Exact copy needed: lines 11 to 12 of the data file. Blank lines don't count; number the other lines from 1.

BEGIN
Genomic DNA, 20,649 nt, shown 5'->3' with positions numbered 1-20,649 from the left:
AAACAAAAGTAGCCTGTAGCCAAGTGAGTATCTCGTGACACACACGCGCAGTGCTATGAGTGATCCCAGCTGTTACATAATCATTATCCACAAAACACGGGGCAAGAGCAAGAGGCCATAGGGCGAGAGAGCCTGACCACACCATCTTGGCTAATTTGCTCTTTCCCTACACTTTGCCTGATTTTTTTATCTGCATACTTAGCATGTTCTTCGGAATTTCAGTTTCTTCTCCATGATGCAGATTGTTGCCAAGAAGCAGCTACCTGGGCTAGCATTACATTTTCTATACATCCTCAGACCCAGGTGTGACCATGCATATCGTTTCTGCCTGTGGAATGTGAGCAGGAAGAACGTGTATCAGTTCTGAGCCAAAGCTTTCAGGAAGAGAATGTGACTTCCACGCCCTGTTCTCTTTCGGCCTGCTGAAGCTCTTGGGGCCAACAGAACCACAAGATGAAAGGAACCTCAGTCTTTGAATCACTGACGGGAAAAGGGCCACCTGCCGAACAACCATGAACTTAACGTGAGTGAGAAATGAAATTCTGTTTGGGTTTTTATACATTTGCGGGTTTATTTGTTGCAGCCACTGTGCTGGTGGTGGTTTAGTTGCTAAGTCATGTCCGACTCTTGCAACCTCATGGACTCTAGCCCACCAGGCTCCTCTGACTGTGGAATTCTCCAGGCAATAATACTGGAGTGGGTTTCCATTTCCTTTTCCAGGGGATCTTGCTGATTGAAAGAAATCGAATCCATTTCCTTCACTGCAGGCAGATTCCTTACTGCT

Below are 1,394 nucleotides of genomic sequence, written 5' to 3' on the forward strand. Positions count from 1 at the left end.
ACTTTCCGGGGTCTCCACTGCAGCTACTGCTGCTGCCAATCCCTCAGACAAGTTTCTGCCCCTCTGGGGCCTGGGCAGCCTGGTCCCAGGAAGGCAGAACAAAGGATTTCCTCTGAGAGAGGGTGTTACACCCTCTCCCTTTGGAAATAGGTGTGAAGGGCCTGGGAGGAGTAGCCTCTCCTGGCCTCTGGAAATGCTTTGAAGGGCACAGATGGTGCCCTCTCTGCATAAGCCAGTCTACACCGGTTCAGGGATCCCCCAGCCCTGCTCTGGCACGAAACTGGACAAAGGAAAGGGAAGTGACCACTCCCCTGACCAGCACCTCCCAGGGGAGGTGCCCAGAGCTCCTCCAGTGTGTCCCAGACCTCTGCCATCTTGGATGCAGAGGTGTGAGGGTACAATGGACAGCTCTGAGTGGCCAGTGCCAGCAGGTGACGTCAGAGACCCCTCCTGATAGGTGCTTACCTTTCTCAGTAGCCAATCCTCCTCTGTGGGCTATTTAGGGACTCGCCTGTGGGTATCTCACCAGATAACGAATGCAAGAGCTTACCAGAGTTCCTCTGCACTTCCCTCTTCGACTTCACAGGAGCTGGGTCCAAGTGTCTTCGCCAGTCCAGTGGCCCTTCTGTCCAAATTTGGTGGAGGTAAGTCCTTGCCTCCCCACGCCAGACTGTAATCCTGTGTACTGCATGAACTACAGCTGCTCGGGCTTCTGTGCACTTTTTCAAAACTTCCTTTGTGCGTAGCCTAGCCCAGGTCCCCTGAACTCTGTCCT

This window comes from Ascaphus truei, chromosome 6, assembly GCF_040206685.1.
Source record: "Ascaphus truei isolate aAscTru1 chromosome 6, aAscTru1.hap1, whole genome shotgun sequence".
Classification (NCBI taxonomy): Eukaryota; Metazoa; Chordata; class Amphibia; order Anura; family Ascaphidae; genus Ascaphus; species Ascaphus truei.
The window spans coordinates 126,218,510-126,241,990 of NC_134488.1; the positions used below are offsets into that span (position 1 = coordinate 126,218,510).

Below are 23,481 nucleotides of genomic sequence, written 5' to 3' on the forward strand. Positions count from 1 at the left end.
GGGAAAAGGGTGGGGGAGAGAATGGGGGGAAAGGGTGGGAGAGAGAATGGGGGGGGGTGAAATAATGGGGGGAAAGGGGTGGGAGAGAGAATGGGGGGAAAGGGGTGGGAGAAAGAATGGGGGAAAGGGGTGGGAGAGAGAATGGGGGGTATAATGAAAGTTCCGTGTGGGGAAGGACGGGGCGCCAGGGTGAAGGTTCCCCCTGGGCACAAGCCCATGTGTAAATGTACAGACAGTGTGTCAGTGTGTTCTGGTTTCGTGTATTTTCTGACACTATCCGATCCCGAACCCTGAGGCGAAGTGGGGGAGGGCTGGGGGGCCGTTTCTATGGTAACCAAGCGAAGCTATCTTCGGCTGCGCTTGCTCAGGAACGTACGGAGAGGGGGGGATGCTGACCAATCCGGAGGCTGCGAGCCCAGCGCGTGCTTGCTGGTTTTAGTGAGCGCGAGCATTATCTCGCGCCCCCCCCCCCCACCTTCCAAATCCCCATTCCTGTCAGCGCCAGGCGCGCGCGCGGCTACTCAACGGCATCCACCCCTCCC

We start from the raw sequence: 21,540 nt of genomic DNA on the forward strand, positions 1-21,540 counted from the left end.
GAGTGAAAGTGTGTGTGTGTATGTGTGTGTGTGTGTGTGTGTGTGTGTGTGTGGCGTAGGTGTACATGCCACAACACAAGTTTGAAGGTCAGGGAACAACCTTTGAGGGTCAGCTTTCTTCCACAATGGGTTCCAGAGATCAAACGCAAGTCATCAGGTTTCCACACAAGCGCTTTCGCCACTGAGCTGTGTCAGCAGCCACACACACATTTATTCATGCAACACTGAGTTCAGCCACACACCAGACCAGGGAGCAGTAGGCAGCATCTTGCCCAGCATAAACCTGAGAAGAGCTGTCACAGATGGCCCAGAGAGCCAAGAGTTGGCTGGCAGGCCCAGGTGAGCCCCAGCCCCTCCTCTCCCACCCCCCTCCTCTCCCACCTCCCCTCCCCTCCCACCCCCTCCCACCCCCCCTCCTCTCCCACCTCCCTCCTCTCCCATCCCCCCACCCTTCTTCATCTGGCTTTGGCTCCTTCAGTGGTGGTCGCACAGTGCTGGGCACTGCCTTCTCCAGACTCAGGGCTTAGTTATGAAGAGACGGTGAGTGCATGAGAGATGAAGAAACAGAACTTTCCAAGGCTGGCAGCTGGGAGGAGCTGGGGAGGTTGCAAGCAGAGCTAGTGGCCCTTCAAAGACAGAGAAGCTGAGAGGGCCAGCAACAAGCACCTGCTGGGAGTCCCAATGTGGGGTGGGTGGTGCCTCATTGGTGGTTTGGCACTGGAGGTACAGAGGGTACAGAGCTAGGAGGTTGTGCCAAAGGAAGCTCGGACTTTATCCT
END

We start from the raw sequence: 21,540 nt of genomic DNA on the forward strand, positions 1-21,540 counted from the left end.
GAGTGAAAGTGTGTGTGTGTATGTGTGTGTGTGTGTGTGTGTGTGTGTGTGTGGCGTAGGTGTACATGCCACAACACAAGTTTGAAGGTCAGGGAACAACCTTTGAGGGTCAGCTTTCTTCCACAATGGGTTCCAGAGATCAAACGCAAGTCATCAGGTTTCCACACAAGCGCTTTCGCCACTGAGCTGTGTCAGCAGCCACACACACATTTATTCATGCAACACTGAGTTCAGCCACACACCAGACCAGGGAGCAGTAGGCAGCATCTTGCCCAGCATAAACCTGAGAAGAGCTGTCACAGATGGCCCAGAGAGCCAAGAGTTGGCTGGCAGGCCCAGGTGAGCCCCAGCCCCTCCTCTCCCACCCCCCTCCTCTCCCACCTCCCCTCCCCTCCCACCCCCTCCCACCCCCCCTCCTCTCCCACCTCCCTCCTCTCCCATCCCCCCACCCTTCTTCATCTGGCTTTGGCTCCTTCAGTGGTGGTCGCACAGTGCTGGGCACTGCCTTCTCCAGACTCAGGGCTTAGTTATGAAGAGACGGTGAGTGCATGAGAGATGAAGAAACAGAACTTTCCAAGGCTGGCAGCTGGGAGGAGCTGGGGAGGTTGCAAGCAGAGCTAGTGGCCCTTCAAAGACAGAGAAGCTGAGAGGGCCAGCAACAAGCACCTGCTGGGAGTCCCAATGTGGGGTGGGTGGTGCCTCATTGGTGGTTTGGCACTGGAGGTACAGAGGGTACAGAGCTAGGAGGTTGTGCCAAAGGAAGCTCGGACTTTATCCT